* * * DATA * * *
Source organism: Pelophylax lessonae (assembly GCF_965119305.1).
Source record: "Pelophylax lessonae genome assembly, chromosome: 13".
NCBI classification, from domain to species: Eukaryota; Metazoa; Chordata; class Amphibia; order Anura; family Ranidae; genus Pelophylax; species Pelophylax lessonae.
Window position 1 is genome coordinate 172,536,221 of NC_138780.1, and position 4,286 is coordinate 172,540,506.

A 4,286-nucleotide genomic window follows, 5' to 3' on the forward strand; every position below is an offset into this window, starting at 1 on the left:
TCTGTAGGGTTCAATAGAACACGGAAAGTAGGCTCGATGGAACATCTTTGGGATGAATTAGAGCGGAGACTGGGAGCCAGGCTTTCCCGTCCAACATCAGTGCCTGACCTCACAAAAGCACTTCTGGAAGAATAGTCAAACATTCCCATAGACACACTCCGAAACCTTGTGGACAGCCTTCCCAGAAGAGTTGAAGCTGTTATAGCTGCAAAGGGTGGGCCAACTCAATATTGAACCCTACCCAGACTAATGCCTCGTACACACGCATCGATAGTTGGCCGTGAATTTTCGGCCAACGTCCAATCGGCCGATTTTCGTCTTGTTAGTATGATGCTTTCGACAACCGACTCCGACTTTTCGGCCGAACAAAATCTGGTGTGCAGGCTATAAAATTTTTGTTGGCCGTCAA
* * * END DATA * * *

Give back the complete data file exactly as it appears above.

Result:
Source organism: Pelophylax lessonae (assembly GCF_965119305.1).
Source record: "Pelophylax lessonae genome assembly, chromosome: 13".
NCBI classification, from domain to species: Eukaryota; Metazoa; Chordata; class Amphibia; order Anura; family Ranidae; genus Pelophylax; species Pelophylax lessonae.
Window position 1 is genome coordinate 172,536,221 of NC_138780.1, and position 4,286 is coordinate 172,540,506.

A 4,286-nucleotide genomic window follows, 5' to 3' on the forward strand; every position below is an offset into this window, starting at 1 on the left:
TCTGTAGGGTTCAATAGAACACGGAAAGTAGGCTCGATGGAACATCTTTGGGATGAATTAGAGCGGAGACTGGGAGCCAGGCTTTCCCGTCCAACATCAGTGCCTGACCTCACAAAAGCACTTCTGGAAGAATAGTCAAACATTCCCATAGACACACTCCGAAACCTTGTGGACAGCCTTCCCAGAAGAGTTGAAGCTGTTATAGCTGCAAAGGGTGGGCCAACTCAATATTGAACCCTACCCAGACTAATGCCTCGTACACACGCATCGATAGTTGGCCGTGAATTTTCGGCCAACGTCCAATCGGCCGATTTTCGTCTTGTTAGTATGATGCTTTCGACAACCGACTCCGACTTTTCGGCCGAACAAAATCTGGTGTGCAGGCTATAAAATTTTTGTTGGCCGTCAA